cl-interpol and parenscript

Cl-interpol adds Perl style interpolated strings to Common Lisp. For example:

#?"The result is ${(let ((y 2)) (+ x y))}"
"The result is 42"

Cl-interpol works by defining a reader macro, i.e. #?”…”. For personal reasons I don’t like reader macros so I wrote a quick macro to avoid them.

(defun interp% (str)
  "Avoid the need to use a unique read table."
  (assert (stringp str))
  (with-input-from-string (s str)
    (cl-interpol::interpol-reader s #\? nil)))

(defmacro interpolate (str)
  (interp% str))

Which lets you write:

 (interpolate "{This string appeared in package: ${(package-name *package*)}.}")

Like any self respecting Lisp code cl-interpol avoids interpreting the string at runtime, instead it converts the interpolated string into code. For example that last example expands into:

(with-output-to-string (#:g13131)
  (write-string "This string appeared in package: " #:g13131)
  (princ (progn (package-name *package*)) #:g13131)
  (write-string "." #:g13131))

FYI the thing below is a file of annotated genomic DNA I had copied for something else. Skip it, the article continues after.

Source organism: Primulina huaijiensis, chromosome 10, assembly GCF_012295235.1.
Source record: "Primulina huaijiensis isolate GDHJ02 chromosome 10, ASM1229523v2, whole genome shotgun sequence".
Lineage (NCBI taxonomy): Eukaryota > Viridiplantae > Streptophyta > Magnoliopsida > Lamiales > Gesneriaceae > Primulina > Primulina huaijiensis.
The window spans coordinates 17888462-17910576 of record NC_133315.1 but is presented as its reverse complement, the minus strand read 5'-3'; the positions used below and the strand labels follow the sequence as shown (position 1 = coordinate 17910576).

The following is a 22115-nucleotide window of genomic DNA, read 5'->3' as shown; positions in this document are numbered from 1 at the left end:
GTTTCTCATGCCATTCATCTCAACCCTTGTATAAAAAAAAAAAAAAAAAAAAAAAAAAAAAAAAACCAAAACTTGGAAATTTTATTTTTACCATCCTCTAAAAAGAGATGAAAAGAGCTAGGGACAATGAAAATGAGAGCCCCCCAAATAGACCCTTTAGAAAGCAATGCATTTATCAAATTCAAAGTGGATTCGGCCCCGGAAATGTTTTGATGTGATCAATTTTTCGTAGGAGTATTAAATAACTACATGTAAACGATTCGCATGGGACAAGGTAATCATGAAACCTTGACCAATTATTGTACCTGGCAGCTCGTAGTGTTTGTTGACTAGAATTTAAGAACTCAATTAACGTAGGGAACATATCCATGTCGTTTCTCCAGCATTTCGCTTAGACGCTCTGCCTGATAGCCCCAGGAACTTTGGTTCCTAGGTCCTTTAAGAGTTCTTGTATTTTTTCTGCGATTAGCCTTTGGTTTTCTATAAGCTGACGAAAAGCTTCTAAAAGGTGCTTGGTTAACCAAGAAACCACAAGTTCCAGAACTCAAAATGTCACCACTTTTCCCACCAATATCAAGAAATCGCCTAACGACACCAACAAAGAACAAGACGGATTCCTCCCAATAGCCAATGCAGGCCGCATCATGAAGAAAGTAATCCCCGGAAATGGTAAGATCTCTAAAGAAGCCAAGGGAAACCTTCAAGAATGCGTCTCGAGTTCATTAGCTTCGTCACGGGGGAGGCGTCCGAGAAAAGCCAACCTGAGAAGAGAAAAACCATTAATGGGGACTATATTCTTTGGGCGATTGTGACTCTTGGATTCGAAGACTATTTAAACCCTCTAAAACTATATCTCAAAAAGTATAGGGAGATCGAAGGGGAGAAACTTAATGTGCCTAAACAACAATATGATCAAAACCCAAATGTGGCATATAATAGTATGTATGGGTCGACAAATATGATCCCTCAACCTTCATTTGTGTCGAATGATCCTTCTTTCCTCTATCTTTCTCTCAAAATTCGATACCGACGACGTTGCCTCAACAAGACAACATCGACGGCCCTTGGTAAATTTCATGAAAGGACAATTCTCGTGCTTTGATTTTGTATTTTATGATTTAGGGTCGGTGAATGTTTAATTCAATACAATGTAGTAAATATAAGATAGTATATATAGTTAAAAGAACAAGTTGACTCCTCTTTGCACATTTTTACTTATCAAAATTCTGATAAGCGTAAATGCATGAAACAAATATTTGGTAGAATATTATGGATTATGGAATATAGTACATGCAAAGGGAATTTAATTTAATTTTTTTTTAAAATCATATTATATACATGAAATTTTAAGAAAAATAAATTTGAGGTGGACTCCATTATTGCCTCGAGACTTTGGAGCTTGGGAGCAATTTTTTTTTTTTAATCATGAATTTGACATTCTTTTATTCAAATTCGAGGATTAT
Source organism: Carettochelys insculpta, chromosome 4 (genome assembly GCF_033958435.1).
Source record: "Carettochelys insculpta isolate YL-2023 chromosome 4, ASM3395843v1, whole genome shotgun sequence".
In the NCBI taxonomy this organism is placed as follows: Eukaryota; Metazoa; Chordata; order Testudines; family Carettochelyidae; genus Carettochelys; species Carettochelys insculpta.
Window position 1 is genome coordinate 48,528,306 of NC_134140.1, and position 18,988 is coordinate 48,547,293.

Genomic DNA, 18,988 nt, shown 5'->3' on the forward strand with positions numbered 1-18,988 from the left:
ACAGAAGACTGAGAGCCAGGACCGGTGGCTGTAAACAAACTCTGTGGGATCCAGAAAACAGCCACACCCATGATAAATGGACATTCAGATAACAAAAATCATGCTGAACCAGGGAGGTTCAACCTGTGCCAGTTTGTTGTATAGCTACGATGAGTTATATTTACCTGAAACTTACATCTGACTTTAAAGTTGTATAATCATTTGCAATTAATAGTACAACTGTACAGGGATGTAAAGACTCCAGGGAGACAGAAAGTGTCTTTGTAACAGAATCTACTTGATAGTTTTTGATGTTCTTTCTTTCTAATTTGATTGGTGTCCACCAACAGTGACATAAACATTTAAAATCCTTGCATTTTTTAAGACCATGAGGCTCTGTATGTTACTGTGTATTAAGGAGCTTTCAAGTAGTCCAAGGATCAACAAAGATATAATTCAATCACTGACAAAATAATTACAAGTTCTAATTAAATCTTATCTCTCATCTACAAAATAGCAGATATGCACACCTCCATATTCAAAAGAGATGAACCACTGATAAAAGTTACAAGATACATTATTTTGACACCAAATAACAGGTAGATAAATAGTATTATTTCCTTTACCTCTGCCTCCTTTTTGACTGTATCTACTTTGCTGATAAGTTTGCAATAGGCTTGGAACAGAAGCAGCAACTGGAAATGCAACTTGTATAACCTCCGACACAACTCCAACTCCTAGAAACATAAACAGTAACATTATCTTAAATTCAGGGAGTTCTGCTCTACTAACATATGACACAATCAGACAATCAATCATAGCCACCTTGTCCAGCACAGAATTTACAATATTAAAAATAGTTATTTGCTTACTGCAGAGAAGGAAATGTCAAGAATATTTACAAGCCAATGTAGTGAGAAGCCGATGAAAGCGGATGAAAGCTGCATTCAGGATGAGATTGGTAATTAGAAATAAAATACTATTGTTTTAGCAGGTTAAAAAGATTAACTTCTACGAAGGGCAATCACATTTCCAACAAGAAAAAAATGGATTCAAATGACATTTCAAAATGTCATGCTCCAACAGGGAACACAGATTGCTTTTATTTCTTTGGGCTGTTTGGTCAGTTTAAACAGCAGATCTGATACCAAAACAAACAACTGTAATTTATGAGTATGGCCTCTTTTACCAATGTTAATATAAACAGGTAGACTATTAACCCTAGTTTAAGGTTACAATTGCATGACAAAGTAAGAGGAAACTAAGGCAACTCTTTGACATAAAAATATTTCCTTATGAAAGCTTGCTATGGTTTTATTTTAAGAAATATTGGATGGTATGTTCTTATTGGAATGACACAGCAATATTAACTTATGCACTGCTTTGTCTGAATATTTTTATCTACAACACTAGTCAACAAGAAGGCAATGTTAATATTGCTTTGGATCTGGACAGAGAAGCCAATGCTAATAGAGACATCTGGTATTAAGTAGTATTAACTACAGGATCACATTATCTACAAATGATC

I started using cl-interpol because somebody suggested it as yet another way to generate HTML. The Lisp community as a few templating languages for this kind of thing.  Who doesn’t?  The more popular of these have mimics in Parenscript.

Parenscript, you will recall, is a thin gloss over Javascript that enables you to write your Javascript using s-expressions which are then converted into Javascript before delivery to the browser.

So I wanted that for cl-interpol as well. So I wrote something that translates the expanded code into parenscript.

As in the example above the output of cl-interpol’s expansion is always a with-output-to-string form, so my hack consists of a parenscript macro for with-output-to-string which then walks the enclosing form converting it into parenscript and then into javascript. For example:

This parenscript:

(let ((x 40)) (interpolate "{How about ${(+ x 2)}.}")))

becomes this javascript:

(function () {
    var x = 40;
    return ['How about ', String(x + 2), '.'].join('');

Cl-interpol has lots of features, and I certainly do not handle things it can do. I’ve only covered cases as I need them. But I’ve found it useful.

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